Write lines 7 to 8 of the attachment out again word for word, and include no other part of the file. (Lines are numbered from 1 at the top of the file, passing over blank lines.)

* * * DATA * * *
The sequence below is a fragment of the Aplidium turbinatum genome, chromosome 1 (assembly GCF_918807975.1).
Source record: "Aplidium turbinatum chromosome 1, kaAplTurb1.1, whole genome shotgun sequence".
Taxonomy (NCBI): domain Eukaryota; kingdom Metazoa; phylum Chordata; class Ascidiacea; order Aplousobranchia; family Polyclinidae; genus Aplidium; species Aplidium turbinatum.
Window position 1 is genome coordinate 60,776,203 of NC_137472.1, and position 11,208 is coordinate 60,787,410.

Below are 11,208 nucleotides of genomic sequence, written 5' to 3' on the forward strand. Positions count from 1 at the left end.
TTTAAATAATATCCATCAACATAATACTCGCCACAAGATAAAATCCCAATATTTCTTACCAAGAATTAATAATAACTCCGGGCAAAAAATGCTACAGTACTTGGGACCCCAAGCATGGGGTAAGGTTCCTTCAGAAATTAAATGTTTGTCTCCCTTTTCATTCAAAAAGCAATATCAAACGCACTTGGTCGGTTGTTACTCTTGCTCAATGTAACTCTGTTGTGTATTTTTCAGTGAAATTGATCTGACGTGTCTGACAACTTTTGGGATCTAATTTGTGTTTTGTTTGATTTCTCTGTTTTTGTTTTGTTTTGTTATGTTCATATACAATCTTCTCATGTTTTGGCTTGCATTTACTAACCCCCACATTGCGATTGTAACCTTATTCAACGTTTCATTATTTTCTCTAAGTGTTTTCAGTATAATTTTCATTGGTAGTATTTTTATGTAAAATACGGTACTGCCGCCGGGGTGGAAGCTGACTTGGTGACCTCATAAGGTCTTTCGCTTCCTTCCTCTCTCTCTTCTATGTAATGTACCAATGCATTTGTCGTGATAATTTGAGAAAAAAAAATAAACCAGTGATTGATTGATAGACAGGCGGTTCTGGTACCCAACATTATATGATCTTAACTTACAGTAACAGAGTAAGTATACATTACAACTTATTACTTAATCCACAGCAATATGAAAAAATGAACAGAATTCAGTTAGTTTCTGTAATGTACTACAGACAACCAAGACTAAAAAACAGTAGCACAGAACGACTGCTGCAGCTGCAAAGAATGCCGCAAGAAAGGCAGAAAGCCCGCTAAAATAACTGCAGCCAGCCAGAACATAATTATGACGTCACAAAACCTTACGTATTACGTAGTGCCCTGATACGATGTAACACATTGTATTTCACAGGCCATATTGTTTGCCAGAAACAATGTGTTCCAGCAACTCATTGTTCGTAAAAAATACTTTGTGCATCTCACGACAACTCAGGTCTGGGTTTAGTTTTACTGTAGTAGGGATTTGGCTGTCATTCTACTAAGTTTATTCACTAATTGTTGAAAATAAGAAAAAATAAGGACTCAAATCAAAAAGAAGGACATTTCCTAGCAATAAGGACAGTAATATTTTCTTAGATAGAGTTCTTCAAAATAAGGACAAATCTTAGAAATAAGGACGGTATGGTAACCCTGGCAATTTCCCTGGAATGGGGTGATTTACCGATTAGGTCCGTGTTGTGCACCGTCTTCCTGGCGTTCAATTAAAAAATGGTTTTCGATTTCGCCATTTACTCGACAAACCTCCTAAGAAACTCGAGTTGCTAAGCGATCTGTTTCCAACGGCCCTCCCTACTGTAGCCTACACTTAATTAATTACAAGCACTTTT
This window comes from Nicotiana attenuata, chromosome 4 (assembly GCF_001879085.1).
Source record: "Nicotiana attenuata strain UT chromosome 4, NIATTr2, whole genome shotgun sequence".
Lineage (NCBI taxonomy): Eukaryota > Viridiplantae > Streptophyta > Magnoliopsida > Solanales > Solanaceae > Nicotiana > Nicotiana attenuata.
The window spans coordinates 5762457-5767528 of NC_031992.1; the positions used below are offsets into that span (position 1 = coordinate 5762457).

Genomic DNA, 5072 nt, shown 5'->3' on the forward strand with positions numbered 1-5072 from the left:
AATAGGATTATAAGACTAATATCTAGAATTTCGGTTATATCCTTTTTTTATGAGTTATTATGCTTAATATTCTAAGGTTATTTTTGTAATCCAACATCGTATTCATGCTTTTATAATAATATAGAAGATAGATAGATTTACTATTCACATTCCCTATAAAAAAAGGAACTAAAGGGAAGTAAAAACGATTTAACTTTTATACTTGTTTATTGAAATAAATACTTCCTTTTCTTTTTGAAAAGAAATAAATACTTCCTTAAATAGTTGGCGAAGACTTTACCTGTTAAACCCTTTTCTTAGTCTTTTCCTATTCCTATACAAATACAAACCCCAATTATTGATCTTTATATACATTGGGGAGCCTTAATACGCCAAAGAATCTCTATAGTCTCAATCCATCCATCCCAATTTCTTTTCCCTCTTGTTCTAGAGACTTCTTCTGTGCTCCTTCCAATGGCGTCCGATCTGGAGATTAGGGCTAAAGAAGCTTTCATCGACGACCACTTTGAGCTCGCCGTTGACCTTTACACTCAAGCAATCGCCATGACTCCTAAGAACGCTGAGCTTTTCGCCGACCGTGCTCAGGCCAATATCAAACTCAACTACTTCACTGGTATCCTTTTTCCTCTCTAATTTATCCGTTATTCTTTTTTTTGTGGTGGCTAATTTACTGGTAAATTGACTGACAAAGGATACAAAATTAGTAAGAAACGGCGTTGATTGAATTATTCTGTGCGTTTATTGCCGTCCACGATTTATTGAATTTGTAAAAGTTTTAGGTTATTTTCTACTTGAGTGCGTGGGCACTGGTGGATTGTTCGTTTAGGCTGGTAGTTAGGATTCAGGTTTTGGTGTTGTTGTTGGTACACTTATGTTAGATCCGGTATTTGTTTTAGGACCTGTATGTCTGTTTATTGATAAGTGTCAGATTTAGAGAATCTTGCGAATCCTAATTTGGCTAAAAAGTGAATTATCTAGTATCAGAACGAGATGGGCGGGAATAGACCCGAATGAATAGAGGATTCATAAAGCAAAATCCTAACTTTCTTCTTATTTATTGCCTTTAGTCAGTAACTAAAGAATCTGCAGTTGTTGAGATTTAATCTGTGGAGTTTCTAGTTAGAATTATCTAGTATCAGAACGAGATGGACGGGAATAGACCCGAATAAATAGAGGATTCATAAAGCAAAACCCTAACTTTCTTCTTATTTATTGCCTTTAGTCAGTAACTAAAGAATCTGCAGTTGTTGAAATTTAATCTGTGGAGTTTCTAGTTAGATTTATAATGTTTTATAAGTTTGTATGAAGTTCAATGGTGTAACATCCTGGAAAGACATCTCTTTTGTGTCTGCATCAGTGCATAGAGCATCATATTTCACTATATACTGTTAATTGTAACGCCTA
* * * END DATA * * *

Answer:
This window comes from Nicotiana attenuata, chromosome 4 (assembly GCF_001879085.1).
Source record: "Nicotiana attenuata strain UT chromosome 4, NIATTr2, whole genome shotgun sequence".